I asked myself: how can the telling of Galileo’s story be brought to life through the environments of 21st-century Margate?

In answering this question, the key example I turned to for inspiration was a video game called Dear Esther.

In Dear Esther, you navigate the bleak, rugged landscape of a Hebridean island, listening to a man reading letters to his deceased wife, Esther. While some of what you hear seems connected to details found on the island, many of the events described by the unreliable narrator evidently happened elsewhere. Locations such as Wolverhampton, Damascus and the M5 between Exeter and Bristol are named, as well as a host of characters and incidents detached from what you can see and hear in your environment.

Example of dis-locative narration in Dear Esther

It becomes apparent that the island’s landscapes may be as imaginary as they are real; taking on figurative – symbolic and metaphorical – roles in the player’s journey through a story of grief, loss and redemption.

Symbolic landscapes in Dear Esther

With this form of storytelling, it matters less whether you find all the possible connections between your surroundings and the overarching story. What’s most important is that when you do make a connection, your relationship with the storyworld becomes that much more intimate because you’ve made the connection yourself.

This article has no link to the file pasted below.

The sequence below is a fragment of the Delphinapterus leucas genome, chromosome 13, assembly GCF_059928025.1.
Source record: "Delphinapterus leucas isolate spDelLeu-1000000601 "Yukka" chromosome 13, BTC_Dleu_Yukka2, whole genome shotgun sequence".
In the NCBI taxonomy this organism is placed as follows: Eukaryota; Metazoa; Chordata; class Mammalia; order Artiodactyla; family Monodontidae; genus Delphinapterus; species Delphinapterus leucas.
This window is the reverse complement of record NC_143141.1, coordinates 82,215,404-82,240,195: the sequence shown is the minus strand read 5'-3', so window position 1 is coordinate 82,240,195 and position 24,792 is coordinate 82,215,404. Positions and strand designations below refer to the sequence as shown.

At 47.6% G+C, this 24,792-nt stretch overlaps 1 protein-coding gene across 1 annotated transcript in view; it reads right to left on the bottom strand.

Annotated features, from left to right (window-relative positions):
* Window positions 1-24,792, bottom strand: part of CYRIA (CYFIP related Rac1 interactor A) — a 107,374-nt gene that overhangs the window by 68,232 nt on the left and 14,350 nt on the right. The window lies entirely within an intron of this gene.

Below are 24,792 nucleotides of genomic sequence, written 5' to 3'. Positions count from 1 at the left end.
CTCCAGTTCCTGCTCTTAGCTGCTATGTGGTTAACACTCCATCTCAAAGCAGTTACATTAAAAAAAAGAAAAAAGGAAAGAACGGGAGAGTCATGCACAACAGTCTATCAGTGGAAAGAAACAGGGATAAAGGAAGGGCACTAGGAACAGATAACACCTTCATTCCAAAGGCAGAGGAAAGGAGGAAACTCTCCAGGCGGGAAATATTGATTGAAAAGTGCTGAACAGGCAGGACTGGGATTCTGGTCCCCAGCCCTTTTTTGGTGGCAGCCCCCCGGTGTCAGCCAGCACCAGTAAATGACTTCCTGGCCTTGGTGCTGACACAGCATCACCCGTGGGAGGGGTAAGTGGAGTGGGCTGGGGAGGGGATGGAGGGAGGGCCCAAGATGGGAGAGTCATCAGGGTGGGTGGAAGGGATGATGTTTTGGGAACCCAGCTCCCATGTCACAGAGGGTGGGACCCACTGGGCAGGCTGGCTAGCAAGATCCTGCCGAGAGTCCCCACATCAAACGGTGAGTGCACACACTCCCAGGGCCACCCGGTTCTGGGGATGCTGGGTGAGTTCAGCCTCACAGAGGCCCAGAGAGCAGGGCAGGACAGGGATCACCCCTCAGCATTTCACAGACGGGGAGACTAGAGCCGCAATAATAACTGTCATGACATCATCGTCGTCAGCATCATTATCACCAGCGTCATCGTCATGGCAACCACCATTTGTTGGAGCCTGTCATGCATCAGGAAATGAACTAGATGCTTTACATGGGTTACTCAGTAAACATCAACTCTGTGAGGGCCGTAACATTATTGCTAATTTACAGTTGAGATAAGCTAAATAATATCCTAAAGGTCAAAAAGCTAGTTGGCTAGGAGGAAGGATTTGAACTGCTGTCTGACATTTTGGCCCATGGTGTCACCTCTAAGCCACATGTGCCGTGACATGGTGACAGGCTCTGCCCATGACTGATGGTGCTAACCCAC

The role of a narrator isn’t to guide you but to offer narrative prompts that invite you to uncover this emotional resonance in your surroundings.

I wondered whether Dear Esther’s figurative approach might be similarly effective in a location-based narrative – as a way of connecting distant places and times through symbolism and metaphor, while ensuring that the experience was still embedded in the player’s navigation of their physical surroundings.

It struck me that this approach would be a thematic fit for Dreamland, as a place which pulls on the imagination in both name and practice, despite currently being inaccessible.